MUCH like David Attenborough, it is the horrifying prospect of what lies ahead for her own kith and kin that has galvanised Hexham octogenarian Janet Storrie into action.

When 93-year-old Attenborough was asked what sort of world he thought his great-grandchildren would live in, he replied: “I don’t spend time thinking about that, because I can’t bear it.”

When Janet (82) headed for London at Easter to take part in the 10-day Extinction Rebellion rally, she was also thinking about the world that’s going to be left to her three grandchildren.

The last time she went on a protest rally was in the 1950s with the Campaign for Nuclear Disarmament. “Bertrand Russell was there, sitting in the streets,” she said. “He was told off by a magistrate, who said ‘you should know better at your age’.”

But age is no barrier in the fight against climate change.

Janet spent five days in Parliament Square, handing out leaflets and conveying the Extinction Rebellion (XR) message to passers-by.

The organisation sprang up in response to Attenborough’s crie de coeur in the documentary Climate Change: The Facts: “Right now we are facing a man-made disaster of a global scale, our greatest threat in thousands of years – climate change. If we don’t take action, the collapse of our civilisations and extinction of much of the natural world is on the horizon.”

XR has three demands. The Government must ‘tell the truth’ by declaring a climate and ecological emergency; it must act now to halt biodiversity loss and reduce greenhouse gas emissions to net zero by 2025; and it must establish a transparent, inclusive and effective Citizens’ Assembly to deliberate on evidence and frame recommendations for action.

There is now a Tynedale branch of XR, launched last month, along with a Hexham Climate Action group that grew out of a public meeting organised by Tom Sage and Liz Osborne in February.

The couple have the next generation in mind too – sons Finn (6) and Emrys (3). They are quick to point out that there are several other, well-established environmental action groups in the Tyne Valley, not least Transition Tynedale and Greenpeace.

The new groups have sprung up, though, in response to the suddenly profound sense of emergency beginning to ripple through the public consciousness.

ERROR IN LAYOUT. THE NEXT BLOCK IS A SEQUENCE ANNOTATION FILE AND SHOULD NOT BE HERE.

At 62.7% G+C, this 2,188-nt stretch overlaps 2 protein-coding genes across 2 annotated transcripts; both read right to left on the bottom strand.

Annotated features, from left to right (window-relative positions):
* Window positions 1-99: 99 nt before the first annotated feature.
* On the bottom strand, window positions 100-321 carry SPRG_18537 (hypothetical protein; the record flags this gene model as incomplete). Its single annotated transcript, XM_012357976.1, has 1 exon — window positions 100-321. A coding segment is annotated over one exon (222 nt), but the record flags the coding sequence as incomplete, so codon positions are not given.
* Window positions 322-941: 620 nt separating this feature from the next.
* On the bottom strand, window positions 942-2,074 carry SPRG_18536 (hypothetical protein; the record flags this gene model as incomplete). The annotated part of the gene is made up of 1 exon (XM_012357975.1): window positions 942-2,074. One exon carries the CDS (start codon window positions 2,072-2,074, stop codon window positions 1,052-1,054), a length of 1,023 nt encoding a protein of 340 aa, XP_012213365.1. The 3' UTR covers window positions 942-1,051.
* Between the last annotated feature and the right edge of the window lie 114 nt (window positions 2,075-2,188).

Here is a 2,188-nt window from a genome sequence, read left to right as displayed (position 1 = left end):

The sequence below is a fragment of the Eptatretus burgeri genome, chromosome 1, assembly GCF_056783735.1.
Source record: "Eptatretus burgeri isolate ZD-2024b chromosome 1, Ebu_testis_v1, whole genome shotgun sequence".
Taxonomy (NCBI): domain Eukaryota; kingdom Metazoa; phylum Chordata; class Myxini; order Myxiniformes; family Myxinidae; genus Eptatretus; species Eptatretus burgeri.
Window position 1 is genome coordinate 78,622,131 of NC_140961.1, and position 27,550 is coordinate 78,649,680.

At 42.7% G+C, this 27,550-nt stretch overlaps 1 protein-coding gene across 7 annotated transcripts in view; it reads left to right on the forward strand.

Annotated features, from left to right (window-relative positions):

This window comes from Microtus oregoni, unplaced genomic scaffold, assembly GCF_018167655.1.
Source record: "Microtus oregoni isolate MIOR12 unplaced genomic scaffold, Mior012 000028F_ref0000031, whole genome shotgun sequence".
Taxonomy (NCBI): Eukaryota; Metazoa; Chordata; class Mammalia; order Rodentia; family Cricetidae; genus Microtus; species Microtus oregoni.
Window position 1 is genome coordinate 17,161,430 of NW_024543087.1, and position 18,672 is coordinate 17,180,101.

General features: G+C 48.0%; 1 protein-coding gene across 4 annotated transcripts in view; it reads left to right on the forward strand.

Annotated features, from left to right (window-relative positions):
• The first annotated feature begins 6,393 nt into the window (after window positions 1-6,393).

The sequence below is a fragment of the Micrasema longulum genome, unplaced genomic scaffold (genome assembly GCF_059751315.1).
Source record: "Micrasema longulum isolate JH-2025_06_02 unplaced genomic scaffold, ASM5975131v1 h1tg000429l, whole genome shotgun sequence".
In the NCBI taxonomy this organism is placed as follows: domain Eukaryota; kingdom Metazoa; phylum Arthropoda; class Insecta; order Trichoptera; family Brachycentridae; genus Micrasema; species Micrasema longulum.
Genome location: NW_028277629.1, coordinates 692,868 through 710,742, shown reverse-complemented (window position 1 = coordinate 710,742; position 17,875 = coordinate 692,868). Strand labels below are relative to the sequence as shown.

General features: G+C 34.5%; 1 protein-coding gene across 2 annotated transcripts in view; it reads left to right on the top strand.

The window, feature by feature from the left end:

The Intergovenmental Panel Climate Change Report, published last October, concluded: “Humans have 12 years to limit climate change catastrophe. Rapid, far-reaching and unprecedented changes in all aspects of society are needed now.”

Sixteen-year-old Swedish activist Greta Thunberg was already raising the red flag. The School Strike for the Climate movement she instigated has been joined by more than 1.5m students worldwide, including a sizeable number in Hexham.

Dr Sarah Coulthard, a Northumbria University lecturer and member of Hexham Climate Action, said: “On May 2nd, the UK Government did declare an environmental and climate emergency.

“This was shortly followed by the 2019 UN Global Assessment report, which revealed that a million species are at risk of extinction, prompting similar emergencies to be declared in biodiversity, habitat loss and waste, especially plastics.

“The UK, a historic leader in the industrial revolution, now faces the challenge, and opportunity, to demonstrate leadership in the new green and social revolution.”

But the Government’s success will rest on the public response, says Hexham Climate Action. Only collective action – locally, regionally, nationally and internationally – can surmount the massive challenge facing all of us.

Liz Osborne said: "Change needs to come from the top down and bottom up. As individuals we can help by thinking carefully about the daily decisions we make, such as how we travel and where we shop."
But when it comes to effecting political change, Liz said: “The guys behind Extinction Rebellion looked at how direct action can bring about political and social change and found that the backing of a critical mass of just three per cent of the population will get a movement on the political agenda.”

Hexham Climate Action meets monthly. Further information can be found on its Facebook page.